From Childhood BFFs to Strangers

I met Jane* when we were both eight years old. We lived in the same area, went to the same elementary school and, unsurprisingly enough, had the same classes. I guess you could say that we were bound to meet each other.

The first time we officially met was sometime during art class. It was an animal drawing class, where I realized I had no aptitude for art whatsoever when what was supposed to be a simple drawing of a penguin instead turned out to be an unrecognizable blob.

Instead of focusing on what was being taught, I got into the unfavourable habit of talking. Jane just so happened to have had the (unfortunate) opportunity to sit beside me. She was pretty quiet, but I struck up a conversation with her anyway while I was finishing up my latest artistic catastrophe.

I think I said something stupid like “I like your pencil case,” which was totally true, because I really did admire her Barbie-themed, rhinestone studded pencil case.

She said she liked mine too, but I doubted that, since mine had been a plastic container that my mom fished out of god knows where, with so many cracks and chips that it was a wonder it could still hold things without completely falling apart. Continue reading

Washroom Stall Haven

The first time I realized I had a problem was when I locked myself in a washroom stall to cry.

It was odd, really, because inside those four walls of the cubicle, I found some sort of haven and solace from the world outside. I thought that if I stayed there long enough—maybe if I waited it out—that everything would go back to normal: my hands would stop shaking, my breaths would come out steady instead of shaky, and most importantly, my florid complexion would return to the naturally tanned skin tone that I was born with.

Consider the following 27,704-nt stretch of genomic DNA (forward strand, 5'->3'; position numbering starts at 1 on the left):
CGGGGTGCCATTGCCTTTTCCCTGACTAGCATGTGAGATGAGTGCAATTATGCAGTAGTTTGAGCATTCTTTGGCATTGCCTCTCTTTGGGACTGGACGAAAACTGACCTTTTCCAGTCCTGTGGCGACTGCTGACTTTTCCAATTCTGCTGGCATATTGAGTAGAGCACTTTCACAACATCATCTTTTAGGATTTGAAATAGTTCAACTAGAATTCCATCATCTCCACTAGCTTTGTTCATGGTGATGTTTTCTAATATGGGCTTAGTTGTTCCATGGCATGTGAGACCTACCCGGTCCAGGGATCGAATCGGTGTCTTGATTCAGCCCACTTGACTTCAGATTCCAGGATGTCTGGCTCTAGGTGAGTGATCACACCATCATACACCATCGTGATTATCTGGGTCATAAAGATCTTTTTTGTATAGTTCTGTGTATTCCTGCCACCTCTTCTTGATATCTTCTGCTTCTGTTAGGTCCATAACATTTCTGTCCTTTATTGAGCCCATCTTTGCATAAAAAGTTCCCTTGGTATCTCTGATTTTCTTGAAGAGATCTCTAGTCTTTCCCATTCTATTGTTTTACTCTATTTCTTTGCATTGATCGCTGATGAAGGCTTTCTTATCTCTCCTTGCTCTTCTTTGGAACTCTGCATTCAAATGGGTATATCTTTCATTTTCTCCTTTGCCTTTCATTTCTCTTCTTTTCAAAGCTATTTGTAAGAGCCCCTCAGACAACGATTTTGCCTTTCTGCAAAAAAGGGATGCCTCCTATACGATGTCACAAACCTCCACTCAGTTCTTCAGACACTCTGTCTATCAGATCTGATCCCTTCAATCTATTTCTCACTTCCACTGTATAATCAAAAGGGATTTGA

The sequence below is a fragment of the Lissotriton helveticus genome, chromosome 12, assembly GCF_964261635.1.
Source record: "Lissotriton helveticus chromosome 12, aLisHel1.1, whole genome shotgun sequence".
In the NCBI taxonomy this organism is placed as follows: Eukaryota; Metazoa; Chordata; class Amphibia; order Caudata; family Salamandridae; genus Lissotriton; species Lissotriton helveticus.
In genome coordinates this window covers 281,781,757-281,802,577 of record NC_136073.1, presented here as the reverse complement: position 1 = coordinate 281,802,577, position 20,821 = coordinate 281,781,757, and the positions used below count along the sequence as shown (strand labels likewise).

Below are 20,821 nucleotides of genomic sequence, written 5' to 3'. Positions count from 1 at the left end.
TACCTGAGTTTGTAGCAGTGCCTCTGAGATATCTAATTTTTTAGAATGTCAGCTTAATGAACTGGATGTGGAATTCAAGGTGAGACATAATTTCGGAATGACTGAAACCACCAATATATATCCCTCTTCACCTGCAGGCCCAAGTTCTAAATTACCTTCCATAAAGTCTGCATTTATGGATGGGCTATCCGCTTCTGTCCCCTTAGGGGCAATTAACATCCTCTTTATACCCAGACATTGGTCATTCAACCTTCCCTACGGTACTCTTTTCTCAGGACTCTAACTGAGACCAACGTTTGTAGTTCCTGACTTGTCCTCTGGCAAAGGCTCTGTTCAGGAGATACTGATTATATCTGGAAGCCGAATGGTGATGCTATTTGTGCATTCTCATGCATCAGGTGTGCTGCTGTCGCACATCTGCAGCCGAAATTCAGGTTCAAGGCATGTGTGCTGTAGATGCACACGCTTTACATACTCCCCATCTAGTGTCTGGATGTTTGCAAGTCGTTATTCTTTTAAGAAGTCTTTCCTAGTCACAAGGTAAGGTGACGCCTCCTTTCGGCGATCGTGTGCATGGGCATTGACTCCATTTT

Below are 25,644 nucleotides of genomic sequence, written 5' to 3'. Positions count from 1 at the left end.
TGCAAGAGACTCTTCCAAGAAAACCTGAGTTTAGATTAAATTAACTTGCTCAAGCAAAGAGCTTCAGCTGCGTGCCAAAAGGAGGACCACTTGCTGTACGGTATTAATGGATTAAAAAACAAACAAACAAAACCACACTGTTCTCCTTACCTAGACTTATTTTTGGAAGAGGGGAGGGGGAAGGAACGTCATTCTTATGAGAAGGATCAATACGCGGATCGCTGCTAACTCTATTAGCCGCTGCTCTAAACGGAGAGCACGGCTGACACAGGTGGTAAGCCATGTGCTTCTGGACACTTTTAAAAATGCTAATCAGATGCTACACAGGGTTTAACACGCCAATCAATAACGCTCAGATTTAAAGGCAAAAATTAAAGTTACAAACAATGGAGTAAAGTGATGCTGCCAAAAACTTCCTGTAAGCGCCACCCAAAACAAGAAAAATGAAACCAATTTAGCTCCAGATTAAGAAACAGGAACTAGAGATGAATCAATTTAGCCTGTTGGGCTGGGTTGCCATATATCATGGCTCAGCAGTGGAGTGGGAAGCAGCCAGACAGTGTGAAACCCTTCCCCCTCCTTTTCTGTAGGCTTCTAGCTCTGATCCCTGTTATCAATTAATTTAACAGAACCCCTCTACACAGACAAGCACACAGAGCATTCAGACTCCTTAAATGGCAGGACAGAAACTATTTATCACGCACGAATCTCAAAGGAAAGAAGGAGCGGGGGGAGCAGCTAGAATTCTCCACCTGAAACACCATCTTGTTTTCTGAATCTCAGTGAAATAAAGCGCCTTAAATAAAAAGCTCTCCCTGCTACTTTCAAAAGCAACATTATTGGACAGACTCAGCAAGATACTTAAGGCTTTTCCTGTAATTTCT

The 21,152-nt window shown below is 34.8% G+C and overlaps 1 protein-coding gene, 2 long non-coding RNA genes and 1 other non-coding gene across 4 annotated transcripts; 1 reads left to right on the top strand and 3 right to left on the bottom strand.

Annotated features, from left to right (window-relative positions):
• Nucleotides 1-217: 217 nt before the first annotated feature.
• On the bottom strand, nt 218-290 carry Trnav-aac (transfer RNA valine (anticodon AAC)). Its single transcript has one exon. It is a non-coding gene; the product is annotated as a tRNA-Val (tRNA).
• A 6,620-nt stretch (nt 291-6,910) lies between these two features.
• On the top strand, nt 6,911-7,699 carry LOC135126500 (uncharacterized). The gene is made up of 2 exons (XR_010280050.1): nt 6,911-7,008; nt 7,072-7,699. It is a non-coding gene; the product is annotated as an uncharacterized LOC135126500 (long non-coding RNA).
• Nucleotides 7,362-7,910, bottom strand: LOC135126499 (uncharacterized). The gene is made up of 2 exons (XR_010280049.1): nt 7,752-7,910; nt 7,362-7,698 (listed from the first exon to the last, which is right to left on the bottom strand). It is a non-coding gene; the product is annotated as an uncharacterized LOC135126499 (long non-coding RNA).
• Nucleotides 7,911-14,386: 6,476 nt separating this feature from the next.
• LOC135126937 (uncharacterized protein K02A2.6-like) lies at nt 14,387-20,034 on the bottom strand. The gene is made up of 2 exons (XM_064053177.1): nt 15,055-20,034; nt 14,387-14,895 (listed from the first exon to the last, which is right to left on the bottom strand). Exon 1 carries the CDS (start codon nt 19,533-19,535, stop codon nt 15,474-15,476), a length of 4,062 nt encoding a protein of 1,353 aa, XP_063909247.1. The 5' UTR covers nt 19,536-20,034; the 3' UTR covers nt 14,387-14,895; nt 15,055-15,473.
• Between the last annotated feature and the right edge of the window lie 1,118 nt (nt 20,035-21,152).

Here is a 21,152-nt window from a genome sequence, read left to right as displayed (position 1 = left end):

This was around my junior year of high school, and I knew that this anxiety wasn’t a one-time experience. I’d been going through this since middle school, and it was something that I bore in silence.

The concept of mental health was non-existent in my family, and talking about this with my parents at the time was incomprehensible—you were supposed to bear your struggles valiantly like Prometheus and the rock, and if you ever uttered a plea for help, then it was dismissed as an indication of weakness, or worse, a plea for attention.

So even though I noticed these turbulent feelings brewing inside me during my early adolescent years, I never thought of seeking help for fear of how people would perceive what I thought were my “deficiencies,” or my “weaknesses.”

But this behaviour continued on for years. Refusing to seek any outside help, I consistently sought refuge in this four-walled stall instead. There was something reassuring about it, and it gave me a few minutes of privacy that I could never otherwise afford in school, home, or anywhere, really.MeanGirls_242Pyxurz

Whenever I felt overwhelmed in class, or whenever I felt my anxiety spike up to inconceivable levels, I’d excuse myself from class and head straight to the washroom. Sometimes, I’d even have lunch there on my own.

Oddly enough, those numerous occasions that I spent inside those stalls—ridiculous as it seems—were some of my most memorable experiences in high school, simply because I derived a lot of epiphanies from those periods of self-reflection.

Those few minutes to myself, completely private and shut out from the rest of the world, were exactly the kind of break I needed from the constant pretence all of us have to put up with in our day-to-day interactions with other people.

This author has chosen to remain anonymous.